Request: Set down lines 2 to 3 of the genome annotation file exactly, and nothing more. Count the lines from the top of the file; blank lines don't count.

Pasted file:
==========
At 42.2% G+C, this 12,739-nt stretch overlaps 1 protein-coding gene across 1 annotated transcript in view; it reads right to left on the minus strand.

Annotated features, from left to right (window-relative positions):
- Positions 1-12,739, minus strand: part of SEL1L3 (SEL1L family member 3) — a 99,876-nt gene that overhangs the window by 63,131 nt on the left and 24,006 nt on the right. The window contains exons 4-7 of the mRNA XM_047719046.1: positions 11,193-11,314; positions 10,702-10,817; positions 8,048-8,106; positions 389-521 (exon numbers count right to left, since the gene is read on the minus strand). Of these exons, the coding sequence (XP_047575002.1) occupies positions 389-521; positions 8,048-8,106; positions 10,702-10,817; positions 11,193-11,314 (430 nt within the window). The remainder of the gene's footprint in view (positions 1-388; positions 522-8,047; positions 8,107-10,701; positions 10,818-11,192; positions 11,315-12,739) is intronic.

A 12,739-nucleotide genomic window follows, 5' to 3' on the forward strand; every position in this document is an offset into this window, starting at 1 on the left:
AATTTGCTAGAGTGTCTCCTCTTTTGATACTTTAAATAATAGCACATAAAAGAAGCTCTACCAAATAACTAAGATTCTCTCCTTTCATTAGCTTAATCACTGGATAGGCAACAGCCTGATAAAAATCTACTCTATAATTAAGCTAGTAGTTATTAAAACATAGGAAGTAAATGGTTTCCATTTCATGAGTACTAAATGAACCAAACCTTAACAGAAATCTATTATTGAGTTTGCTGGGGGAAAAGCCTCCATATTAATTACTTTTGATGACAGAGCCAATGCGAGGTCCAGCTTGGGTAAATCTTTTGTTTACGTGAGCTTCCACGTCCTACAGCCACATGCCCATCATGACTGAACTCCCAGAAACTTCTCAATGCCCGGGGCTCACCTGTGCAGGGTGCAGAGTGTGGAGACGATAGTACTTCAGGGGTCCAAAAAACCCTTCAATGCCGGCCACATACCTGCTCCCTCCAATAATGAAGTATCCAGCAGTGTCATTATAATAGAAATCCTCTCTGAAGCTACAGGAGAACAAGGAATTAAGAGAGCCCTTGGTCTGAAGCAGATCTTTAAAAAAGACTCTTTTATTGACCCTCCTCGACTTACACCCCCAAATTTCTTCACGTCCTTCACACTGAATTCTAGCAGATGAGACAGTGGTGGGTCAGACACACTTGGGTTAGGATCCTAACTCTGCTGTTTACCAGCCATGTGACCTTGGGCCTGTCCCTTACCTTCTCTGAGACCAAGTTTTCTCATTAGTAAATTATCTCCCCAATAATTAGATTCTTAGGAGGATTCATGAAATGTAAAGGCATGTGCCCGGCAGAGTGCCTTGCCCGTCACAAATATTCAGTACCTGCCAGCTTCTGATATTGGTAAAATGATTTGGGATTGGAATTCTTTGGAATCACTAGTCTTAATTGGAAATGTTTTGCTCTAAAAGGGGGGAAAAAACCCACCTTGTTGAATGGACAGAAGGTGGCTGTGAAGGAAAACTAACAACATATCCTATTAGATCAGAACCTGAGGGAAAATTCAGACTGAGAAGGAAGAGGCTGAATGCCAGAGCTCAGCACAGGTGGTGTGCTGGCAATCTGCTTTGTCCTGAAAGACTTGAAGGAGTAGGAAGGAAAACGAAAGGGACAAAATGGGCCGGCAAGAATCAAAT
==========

Annotated features, from left to right (window-relative positions):
- Positions 1-12,739, minus strand: part of SEL1L3 (SEL1L family member 3) — a 99,876-nt gene that overhangs the window by 63,131 nt on the left and 24,006 nt on the right. The window contains exons 4-7 of the mRNA XM_047719046.1: positions 11,193-11,314; positions 10,702-10,817; positions 8,048-8,106; positions 389-521 (exon numbers count right to left, since the gene is read on the minus strand). Of these exons, the coding sequence (XP_047575002.1) occupies positions 389-521; positions 8,048-8,106; positions 10,702-10,817; positions 11,193-11,314 (430 nt within the window). The remainder of the gene's footprint in view (positions 1-388; positions 522-8,047; positions 8,107-10,701; positions 10,818-11,192; positions 11,315-12,739) is intronic.